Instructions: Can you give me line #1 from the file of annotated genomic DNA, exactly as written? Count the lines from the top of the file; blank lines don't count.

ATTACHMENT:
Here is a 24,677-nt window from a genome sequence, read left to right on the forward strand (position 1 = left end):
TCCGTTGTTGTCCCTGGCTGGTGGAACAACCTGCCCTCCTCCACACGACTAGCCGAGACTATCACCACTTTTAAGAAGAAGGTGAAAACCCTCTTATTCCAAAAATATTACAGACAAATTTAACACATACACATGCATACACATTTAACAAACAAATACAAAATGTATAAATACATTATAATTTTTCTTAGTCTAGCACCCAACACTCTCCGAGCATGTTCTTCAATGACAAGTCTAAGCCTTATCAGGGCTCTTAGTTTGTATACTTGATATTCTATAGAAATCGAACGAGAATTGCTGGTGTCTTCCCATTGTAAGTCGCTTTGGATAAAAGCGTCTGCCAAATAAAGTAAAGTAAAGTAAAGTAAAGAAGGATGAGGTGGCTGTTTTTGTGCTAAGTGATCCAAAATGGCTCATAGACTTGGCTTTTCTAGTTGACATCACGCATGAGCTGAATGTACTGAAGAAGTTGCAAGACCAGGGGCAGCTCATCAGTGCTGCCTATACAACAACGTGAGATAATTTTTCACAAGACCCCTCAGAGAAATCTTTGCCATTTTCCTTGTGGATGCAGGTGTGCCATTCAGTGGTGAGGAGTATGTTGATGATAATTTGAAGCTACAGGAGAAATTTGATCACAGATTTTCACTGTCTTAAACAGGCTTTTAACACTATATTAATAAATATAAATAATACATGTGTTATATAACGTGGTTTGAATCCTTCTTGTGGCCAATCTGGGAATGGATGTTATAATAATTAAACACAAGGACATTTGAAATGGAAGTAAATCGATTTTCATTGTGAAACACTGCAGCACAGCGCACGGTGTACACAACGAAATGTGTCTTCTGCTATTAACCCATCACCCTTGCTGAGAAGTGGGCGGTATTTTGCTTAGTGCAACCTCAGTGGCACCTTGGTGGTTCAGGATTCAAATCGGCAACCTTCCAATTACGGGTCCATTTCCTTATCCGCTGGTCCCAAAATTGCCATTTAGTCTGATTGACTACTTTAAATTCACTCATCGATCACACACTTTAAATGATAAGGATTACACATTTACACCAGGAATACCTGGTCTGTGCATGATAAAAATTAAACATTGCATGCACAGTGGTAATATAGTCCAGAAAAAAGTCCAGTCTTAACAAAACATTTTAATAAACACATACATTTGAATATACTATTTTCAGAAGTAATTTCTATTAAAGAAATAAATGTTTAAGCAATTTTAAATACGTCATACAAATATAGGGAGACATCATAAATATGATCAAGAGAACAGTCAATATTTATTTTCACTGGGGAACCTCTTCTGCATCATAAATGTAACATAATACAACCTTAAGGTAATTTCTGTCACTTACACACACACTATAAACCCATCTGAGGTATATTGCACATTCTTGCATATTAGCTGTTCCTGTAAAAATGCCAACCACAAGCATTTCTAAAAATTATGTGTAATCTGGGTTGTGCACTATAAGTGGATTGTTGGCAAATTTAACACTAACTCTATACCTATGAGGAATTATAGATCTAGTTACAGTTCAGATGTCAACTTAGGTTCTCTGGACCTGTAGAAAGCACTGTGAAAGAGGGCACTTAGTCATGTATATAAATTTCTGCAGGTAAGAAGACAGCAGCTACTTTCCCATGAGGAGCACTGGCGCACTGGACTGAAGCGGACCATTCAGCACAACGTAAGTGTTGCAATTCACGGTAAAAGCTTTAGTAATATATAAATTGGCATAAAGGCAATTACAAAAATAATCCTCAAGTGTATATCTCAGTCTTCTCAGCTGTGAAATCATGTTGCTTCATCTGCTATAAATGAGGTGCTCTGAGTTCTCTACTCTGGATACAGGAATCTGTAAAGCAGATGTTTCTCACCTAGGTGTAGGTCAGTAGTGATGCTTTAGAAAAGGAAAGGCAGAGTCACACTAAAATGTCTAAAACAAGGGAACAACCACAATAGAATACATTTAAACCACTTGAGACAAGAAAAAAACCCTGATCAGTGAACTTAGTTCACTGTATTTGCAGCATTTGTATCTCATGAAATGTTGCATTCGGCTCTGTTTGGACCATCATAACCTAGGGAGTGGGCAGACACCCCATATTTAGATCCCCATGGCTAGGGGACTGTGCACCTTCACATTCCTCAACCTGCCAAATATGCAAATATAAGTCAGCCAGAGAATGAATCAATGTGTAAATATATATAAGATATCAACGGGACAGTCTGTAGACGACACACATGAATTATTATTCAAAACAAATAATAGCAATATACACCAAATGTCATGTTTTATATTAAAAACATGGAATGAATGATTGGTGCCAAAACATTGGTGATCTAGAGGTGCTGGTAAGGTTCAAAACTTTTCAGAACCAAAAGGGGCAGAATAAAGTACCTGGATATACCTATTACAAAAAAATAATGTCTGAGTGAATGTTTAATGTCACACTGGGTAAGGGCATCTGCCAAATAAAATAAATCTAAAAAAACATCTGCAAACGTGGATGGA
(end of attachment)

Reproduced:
Here is a 24,677-nt window from a genome sequence, read left to right on the forward strand (position 1 = left end):